Text and Email Surveillance


New Orleans This almost seems like one of these surreal déjà vu moments where you have to pinch yourself and try to remember where you are and where you are going.  I was writing a note about the way Chinese workers were using modern technology and keeping it positive, when not minutes after I finished a decision came out of the Supreme Court making it all a jumble in my mind.

    “Chinese workers were using technology but also being cautious about the ability of the company and the government to intercept their messages and thwart their tactical.  Look at the Times article again:
    A looming question now, in fact, is whether and when the government might seek to quash the current worker uprisings if they become too big a threat to the established social order. Already, the government has started cracking down on strike-related Web sites and deleted many of the blog posts about the strikes.
    The instant messaging service QQ, which is accessible via the Web or mobile phone — and was perhaps the early favorite network of strike leaders because of its popularity among young people — was soon infiltrated by Honda Lock officials and government security agents, forcing some to move to alternative sites, strike leaders say.
    “We’re not using QQ any more,” said one strike leader here. “There were company spies that got in. So now we’re using cellphones more.”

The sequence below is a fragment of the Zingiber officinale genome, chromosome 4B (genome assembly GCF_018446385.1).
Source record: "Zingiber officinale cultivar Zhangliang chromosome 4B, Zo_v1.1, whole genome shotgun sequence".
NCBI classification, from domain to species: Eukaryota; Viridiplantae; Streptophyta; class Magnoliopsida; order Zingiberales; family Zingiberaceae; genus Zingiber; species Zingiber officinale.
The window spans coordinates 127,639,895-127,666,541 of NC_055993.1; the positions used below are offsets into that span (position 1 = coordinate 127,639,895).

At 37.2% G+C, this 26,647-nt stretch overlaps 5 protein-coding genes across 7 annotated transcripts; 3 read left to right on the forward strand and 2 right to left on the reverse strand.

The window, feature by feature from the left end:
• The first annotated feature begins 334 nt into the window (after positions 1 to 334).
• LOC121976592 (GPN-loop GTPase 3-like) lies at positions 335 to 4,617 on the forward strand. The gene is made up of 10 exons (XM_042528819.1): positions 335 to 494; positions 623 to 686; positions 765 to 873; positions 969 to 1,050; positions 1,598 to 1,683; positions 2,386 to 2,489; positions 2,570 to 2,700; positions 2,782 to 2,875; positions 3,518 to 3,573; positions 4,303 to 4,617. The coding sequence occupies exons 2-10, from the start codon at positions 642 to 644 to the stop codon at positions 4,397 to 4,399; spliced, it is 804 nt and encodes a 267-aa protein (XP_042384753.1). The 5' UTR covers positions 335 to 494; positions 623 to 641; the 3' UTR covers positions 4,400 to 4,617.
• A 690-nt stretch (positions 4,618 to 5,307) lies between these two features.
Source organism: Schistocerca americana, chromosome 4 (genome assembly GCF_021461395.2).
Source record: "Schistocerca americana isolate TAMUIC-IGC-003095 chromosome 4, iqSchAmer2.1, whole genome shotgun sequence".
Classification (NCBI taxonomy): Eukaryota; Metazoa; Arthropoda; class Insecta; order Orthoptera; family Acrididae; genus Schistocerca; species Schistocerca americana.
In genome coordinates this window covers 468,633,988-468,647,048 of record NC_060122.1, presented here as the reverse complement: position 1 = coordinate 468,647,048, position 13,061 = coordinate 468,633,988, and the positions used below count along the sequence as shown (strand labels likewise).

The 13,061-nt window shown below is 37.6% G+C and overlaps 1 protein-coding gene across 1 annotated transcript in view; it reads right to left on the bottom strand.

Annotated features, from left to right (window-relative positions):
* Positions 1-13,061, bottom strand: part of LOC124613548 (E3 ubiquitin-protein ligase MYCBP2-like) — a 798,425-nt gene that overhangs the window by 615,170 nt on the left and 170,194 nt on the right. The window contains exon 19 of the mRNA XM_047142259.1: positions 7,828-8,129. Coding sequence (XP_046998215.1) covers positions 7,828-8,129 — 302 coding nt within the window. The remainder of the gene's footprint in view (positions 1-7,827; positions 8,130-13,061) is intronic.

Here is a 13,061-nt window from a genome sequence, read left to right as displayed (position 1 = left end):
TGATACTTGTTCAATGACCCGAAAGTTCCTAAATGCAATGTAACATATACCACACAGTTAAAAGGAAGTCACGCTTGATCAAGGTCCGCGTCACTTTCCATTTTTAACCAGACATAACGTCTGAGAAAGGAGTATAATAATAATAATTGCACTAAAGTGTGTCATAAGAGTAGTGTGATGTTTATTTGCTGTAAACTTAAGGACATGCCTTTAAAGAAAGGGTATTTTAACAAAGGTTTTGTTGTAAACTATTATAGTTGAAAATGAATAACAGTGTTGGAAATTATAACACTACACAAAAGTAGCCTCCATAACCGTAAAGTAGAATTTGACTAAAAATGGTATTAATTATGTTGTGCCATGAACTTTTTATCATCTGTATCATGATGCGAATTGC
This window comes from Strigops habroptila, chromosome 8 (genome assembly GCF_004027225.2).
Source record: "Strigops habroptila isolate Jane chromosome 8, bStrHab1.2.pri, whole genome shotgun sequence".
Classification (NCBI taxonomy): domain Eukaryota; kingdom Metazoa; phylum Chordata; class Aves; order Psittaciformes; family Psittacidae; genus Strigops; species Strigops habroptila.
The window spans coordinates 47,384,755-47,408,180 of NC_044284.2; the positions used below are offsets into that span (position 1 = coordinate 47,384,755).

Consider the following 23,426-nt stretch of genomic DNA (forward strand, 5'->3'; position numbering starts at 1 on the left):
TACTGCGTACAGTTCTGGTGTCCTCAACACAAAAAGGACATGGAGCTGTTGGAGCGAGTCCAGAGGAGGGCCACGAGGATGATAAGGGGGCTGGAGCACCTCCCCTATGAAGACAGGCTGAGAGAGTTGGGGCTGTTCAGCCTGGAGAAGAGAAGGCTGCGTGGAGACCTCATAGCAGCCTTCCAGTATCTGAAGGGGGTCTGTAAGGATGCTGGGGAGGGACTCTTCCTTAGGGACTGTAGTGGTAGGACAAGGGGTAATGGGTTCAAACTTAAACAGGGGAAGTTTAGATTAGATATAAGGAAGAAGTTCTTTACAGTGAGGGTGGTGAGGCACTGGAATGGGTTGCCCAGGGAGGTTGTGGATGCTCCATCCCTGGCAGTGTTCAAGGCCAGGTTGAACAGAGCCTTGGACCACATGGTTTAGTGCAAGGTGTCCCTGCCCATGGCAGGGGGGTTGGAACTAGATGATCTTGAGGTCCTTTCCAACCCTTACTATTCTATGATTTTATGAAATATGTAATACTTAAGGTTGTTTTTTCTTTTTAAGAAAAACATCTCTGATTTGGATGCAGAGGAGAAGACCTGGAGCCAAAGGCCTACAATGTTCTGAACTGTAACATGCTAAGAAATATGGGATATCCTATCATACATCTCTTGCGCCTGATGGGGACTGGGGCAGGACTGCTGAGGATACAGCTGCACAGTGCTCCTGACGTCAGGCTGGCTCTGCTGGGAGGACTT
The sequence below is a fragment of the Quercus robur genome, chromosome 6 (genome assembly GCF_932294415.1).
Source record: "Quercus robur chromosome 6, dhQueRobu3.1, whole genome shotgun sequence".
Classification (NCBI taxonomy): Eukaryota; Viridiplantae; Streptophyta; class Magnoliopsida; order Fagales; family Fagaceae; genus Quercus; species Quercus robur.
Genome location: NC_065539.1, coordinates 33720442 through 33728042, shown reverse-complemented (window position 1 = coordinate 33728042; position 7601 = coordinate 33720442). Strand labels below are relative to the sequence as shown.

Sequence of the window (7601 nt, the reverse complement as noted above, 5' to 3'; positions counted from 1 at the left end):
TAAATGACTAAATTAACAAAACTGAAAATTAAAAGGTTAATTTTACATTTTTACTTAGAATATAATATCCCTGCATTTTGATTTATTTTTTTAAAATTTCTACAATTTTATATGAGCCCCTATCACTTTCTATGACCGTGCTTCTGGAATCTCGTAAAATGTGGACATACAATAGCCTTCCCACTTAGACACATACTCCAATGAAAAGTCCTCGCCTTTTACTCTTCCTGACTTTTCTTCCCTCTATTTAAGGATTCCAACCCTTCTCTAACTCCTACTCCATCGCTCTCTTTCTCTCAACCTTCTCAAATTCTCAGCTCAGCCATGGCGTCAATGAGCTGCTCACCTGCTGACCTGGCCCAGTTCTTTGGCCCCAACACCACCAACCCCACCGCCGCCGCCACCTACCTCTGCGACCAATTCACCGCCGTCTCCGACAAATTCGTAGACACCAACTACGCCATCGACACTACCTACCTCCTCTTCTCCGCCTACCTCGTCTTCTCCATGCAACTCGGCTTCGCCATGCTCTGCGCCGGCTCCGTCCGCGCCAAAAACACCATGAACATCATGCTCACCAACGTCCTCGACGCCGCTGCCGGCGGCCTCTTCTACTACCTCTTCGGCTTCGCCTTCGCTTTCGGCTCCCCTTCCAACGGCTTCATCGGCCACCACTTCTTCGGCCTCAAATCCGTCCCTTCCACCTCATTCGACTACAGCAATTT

Analysts say they were smart to change.
    “QQ offers no protection from eavesdropping by the Chinese authorities, and it is just as well they stopped using it,” said Rebecca MacKinnon, a China specialist and fellow at the Center for Information Technology Policy at Princeton University. “QQ is not secure. You might as well be sharing your information with the Public Security Bureau.”
    But the activists say they are getting around some of those restraints by shifting to different platforms (including a Skype-like network called YY Voice) and using code words to discuss protest gatherings.”

Meanwhile in the USA, land of the free, home of the whatever, the Supreme Court ruled that a public employer (the government) and in this case a police department, had the right to read the text messages on an employee’s pager.  Seems 95% of them were personal, and they were hot little items to his lady on the side.  The suit was filed though by the cop, his wife, and the girlfriend, all of whom thought their privacy was on beatdown.

Most Americans would probably scoff at the few rights that Chinese workers have and reading the Times piece the derision seeps up between the lines, but here it seems that maybe the Chinese workers could teach American workers a little bit of something about how to understand their bosses and keep one step ahead of the game without falling for false promises and squishy sense of entitlements.

In America, the boss, public or private, owns you on the job and any tools from a hammer to a cell phone of the employer, they own as well, part and parcel.  As the saying goes, your soul may belong to jesus, but your ass – and certainly anything out of your mouth and mind it turns out – belong to the job.

The Chinese understand that 100% and they aren’t fooled.

Maybe these are lessons we all need to learn?